today's blast happened half a mile from a roost that contained 4% of the entire living earth population of federally protected Piping Plovers
are they alive, right now? who cares, because MARS OR WHATEVER pic.twitter.com/oEChkdstRu
— some native (@heyMAKWA) April 20, 2023
— Joe Wrinn (@WrinnJoe) April 21, 2023
wait a minute, you’re telling me that a company owned by elon musk lied, distorted, and misrepresented itself, with catastrophic external consequences that they won’t have to face? i am totally shocked, it’s not like all of his other companies do this constantly.
— GOLIKEHELLMACHINE (@golikehellmachi) April 22, 2023
SpaceX built a slightly bigger rocket still, and on its first launch, six of its engines failed before it it exploded.
Elonistas call the explosion a remarkable success because of all the data collected.
The framing of these programs needs to align better. 2/2
— Patrick S. Tomlinson (@stealthygeek) April 22, 2023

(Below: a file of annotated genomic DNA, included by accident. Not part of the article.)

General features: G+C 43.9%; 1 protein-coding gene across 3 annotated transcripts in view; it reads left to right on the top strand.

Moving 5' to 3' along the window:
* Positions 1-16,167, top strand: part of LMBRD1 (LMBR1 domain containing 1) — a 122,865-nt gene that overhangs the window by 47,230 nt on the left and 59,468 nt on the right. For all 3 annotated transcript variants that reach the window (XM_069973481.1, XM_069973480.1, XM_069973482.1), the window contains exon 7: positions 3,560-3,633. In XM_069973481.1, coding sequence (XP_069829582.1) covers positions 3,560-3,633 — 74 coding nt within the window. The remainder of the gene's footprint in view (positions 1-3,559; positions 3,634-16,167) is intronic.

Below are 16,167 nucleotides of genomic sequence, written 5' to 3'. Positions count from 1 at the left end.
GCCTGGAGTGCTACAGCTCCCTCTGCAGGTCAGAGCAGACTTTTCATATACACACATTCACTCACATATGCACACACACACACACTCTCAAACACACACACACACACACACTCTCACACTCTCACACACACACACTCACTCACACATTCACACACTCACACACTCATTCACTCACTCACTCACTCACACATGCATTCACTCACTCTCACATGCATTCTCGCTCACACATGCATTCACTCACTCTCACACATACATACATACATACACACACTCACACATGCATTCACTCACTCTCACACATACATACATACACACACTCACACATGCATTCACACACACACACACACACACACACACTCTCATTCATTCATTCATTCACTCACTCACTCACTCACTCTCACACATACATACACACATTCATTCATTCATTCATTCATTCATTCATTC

This will all be worth it if Musk is the first person to man his Mars rocket.
The Moar You Know
Methane/oxygen. No hydrazines. Which is good because that shit is evil.
Elonistas! Anyway, countdown until he says something arrogant and dismissive of the people (& wildlife) whose lives he’s endangered. 3,2,1,,,,,
Oh gawd…. you are soooooo woke. Who cares about a few seabirds, there ‘s millions more where those came from.
I’m a little skeptical of the criticism of the rocket blowing up, but the launchpad issues seem very bad.
“Move fast, break [other people’s] things.”
I dunno when we’re gonna get over this societal acceptance — even glorification — of WWE-type behavior, but it really is kinda not so good for us …